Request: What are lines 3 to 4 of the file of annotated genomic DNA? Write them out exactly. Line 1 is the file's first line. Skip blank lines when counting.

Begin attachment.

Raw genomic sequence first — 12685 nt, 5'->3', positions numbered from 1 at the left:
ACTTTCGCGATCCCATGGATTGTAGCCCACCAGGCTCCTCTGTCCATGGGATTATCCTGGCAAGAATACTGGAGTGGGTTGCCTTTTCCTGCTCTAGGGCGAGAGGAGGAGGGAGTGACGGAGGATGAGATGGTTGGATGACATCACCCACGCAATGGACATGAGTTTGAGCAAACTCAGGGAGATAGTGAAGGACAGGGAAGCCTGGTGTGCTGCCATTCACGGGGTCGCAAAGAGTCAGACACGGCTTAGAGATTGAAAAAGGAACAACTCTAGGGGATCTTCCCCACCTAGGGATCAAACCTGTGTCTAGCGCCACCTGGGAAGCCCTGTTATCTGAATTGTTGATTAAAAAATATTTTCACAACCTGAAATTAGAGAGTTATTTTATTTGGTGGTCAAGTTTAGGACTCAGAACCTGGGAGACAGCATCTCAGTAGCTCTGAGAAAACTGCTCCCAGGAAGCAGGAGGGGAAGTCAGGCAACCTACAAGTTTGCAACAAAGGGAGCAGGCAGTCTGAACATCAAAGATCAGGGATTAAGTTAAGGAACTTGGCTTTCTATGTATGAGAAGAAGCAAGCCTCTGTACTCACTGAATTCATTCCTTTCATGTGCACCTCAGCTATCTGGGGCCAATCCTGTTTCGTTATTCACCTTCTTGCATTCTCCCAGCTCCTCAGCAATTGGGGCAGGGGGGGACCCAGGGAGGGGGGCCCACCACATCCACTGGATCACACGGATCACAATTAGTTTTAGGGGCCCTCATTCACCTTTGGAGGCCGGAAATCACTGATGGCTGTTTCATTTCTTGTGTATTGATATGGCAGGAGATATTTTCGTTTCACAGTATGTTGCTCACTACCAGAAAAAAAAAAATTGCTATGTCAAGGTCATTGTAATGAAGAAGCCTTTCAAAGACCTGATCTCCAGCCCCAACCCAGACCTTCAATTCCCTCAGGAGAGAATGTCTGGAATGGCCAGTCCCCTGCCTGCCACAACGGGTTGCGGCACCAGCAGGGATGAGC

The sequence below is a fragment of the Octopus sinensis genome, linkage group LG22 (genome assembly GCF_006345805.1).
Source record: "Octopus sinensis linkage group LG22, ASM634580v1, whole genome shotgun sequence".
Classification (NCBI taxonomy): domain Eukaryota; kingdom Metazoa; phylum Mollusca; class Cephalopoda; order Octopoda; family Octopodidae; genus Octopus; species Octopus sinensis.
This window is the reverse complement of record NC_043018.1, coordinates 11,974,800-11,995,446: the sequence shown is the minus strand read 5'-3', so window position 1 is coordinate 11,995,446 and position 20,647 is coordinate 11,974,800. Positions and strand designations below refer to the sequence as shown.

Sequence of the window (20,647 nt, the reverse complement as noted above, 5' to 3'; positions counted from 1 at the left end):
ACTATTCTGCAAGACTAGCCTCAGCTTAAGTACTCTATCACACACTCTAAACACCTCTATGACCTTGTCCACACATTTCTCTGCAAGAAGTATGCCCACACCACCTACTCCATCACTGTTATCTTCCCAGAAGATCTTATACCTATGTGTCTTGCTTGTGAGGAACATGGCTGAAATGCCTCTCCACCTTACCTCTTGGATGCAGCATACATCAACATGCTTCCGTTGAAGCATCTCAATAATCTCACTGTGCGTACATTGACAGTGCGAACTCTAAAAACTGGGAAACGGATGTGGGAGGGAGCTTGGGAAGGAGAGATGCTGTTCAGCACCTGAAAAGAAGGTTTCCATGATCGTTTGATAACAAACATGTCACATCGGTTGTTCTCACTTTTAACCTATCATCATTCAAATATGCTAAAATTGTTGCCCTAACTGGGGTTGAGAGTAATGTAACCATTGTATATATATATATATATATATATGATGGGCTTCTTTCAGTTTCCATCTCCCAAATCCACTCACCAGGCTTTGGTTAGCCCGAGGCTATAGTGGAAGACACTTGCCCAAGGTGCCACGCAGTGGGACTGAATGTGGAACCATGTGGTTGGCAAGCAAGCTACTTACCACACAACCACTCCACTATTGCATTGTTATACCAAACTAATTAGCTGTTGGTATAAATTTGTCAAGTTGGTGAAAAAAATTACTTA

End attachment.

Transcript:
The sequence below is a fragment of the Octopus sinensis genome, linkage group LG22 (genome assembly GCF_006345805.1).
Source record: "Octopus sinensis linkage group LG22, ASM634580v1, whole genome shotgun sequence".